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The Representation of Women's Status in domestic and political Patriarchy in Mary Astell and Mary Wollstonecraft

Abstract : see women as reasoning creatures and claim that they should be treated as men are. Astell has attracted, as has Wollstonecraft, but for different motives, the label of ' " the first English feminist.' " 1 As Kolbrener observes, their feminisms are contrasted: 'Astell's feminism was still firmly rooted in conservative political commitments and the language of the High Church' 2 whereas Wollstonecraft's was 'based upon rights and natural liberty.' 3 Both writers were politically committed, denouncing women's status and submission, and criticizing many aspects of patriarchy which Fletcher defines as 'the institutionalised male dominance over women and children in the family and the subordination of women in society in general.' 4 There is an analogy between the family (microcosm) and the state (macrocosm) as Smith clearly explains: 'Monarchical theory, outlined most thoroughly by Robert Filmer [Patriarcha (1680)], stressed authority flowing from a natural, God-ordained patriarchal principle. As the father ruled his family and household at God's will, so the king held sway over his larger, national family.' 5 The patriarchal analogy between the family and the state implies a parallel between the domestic microcosm of the family (with the husband's authority over his wife, the father's over his children and the master's over his servants) and the political macrocosm of the state (the king's authority over his subjects). The analogy is complemented by the 'patriarchal opposition between the 'public' (economy/state) and the 'private' (domestic, conjugal and intimate life).' 6 Domestic patriarchy refers to the submission of women, the final aim of their education being marriage, sometimes for economic survival, but always as a means of domestic patriarchy to maintain a 'patrilineal system of property inheritance.' 7 Political patriarchy coupled with the social contract implies not only the absence of women's involvement in political life but also the absence of their civil existence.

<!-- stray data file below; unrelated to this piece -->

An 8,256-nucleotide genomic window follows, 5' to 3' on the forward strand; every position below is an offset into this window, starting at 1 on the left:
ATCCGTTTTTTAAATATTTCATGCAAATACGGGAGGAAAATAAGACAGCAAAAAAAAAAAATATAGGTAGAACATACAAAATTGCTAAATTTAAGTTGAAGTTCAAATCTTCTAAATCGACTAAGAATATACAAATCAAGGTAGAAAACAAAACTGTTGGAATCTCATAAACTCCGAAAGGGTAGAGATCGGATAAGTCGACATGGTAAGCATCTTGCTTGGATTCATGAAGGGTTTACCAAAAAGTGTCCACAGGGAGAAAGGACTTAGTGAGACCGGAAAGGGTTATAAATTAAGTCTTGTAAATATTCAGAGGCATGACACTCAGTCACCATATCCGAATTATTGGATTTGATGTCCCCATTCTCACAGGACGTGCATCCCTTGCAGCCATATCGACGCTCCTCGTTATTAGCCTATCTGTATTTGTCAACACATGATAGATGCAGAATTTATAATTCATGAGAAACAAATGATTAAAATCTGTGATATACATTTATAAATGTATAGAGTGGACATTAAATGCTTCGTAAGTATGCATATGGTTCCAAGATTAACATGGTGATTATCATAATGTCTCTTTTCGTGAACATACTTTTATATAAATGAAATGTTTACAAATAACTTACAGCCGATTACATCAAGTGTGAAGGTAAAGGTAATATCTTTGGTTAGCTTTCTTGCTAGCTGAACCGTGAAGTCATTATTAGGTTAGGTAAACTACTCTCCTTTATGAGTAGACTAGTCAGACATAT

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Guyonne Leduc. The Representation of Women's Status in domestic and political Patriarchy in Mary Astell and Mary Wollstonecraft . Revue française de civilisation britannique, CRECIB - Centre de recherche et d'études en civilisation britannique, 2010. ⟨hal-01714116⟩



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